How to win with your morning habits
by Douglas Ross on Thursday 01 September 2022
4 min read
Looking for ways to get your morning routine to include healthy habits and bring health, happiness and productivity to your day?
Creating morning habits will help prioritise your mental and physical health. Researcher Dr Katarzyna Stawarz suggests that 'contextual cues' play an important role in facilitating behavioural change, meaning habits need these 'contextual cues’ in order for it to kick in, but most importantly, stick.
In other words, you wash your hands as a habit (the action) after using the bathroom (the contextual cue). There needs to be something that causes you to make that action to eventually turn it into an automatic response, and feels second nature.
The benefits of creating habits
According to behavioural researcher Dr Benjamin Gardner, the more systems you establish for daily processes, such as cleaning, exercise, goal setting, mental exercise etc. the more space in your head you have to allow creative or problem-solving thoughts to occur.
With the concept of ‘contextual cues’ firm in your mind, here are a few ways in which you can use habits to start your mornings off on the right track.
Break up your morning
Some parents may scoff at the idea of a child being conducive to good habits, but children can be the contextual cue that inspires healthy habits. For example, use their love for art and craft to create visual cues that you collectively follow in the morning (if you don’t have children, this is still a great methodology).
Be as creative as you like. Try sticking colourful visual cues (example, colourful chore board) on the fridge to give you a structure to follow and make it easier for you to delineate your mornings.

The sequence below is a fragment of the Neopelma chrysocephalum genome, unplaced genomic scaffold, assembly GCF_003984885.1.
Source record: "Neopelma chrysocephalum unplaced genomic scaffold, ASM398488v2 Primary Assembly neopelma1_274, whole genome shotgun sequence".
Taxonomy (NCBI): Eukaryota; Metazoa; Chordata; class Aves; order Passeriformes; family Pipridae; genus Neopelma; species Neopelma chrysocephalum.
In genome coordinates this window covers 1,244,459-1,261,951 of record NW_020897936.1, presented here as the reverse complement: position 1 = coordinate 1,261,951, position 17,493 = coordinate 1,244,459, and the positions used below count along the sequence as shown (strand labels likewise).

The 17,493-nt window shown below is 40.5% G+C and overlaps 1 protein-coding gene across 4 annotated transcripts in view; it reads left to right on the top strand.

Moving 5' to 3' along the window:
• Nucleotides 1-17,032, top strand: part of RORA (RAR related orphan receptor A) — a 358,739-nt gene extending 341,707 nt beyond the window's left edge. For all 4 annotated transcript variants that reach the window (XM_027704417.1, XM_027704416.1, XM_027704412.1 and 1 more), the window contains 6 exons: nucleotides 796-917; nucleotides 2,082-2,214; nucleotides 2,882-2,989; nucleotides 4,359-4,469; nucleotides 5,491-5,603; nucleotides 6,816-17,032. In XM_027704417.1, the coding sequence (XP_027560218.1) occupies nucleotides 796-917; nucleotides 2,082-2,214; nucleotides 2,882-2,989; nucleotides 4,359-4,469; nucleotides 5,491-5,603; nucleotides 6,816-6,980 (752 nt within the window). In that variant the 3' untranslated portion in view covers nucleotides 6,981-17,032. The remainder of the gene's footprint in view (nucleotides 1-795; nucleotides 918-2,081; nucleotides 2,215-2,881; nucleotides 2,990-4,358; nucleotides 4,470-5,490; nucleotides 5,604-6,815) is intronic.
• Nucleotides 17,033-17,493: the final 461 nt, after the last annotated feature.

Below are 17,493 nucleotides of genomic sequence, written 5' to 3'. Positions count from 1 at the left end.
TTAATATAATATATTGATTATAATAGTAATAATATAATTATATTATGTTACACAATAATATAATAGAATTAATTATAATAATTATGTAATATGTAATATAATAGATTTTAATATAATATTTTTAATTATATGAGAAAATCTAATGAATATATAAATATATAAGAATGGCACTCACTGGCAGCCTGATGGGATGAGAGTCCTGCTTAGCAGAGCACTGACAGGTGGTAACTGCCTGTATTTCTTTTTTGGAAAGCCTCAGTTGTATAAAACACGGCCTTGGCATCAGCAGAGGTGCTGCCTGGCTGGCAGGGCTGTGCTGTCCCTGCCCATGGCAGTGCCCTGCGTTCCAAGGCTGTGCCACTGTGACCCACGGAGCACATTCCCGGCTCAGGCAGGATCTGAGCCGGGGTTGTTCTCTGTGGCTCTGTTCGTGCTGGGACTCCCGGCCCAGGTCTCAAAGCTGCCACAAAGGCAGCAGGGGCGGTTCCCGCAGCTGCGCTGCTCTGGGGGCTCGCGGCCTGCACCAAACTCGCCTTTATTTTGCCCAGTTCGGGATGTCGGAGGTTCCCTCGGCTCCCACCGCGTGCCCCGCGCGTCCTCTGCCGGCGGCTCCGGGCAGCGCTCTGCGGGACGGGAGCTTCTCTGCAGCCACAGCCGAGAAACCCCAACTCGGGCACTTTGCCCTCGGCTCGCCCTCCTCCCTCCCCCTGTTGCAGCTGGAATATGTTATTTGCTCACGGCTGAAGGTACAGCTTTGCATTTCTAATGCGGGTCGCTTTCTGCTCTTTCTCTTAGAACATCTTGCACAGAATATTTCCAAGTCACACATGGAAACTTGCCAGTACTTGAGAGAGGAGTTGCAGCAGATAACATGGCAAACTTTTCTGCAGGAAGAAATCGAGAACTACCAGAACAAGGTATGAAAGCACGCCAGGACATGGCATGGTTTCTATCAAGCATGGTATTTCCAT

These can be as simple as writing down your morning routine: have a short shower, eat a nourishing breakfast, brush teeth, make the bed, watch 10 minutes of TV etc.
Train your body clock
Your mind can be trained to get up just a little bit earlier each day and contextual cues can make it easier to establish these good habits.
Separate yourself from technology within your bedroom. For instance, put your phone in the living room and rely on an alarm clock placed away from the bed - that way you will have to physically get up from bed to turn it off.
If it’s cold, place a jumper near your alarm clock so you aren’t tempted to run back to bed.
Lastly, consider sleeping with the curtains/blinds drawn out, especially on weekends. You may occasionally wake with the birds but your mind will get use to waking up with the morning light, making it easier to gradually set your rising time back.
Create a blank slate
10 minutes of meditation can be enough to create the right emotional base for the rest of your day.
Goal setting and self-reflecting can also be an effective and quick way to clear your mind and set your expectations for the day. For instance, note down the tasks you want to achieve or you can exercise the left side of your brain and note down how you are feeling that morning.
Book your morning
While you can create all these habits at home, it is important to get yourself out and about. Try out one of the many group exercise classes at Virgin Active that fit your schedule. This is a great way to stay accountable to your morning routine, and stops you from hitting the snooze button.
Pack the evening before, so your morning routine feels seamless and you won't be fumbling to rush out the door. That way, it is already done before the morning starts! Pick a couple favourite classes that you look forward to weekly, and stick with them.
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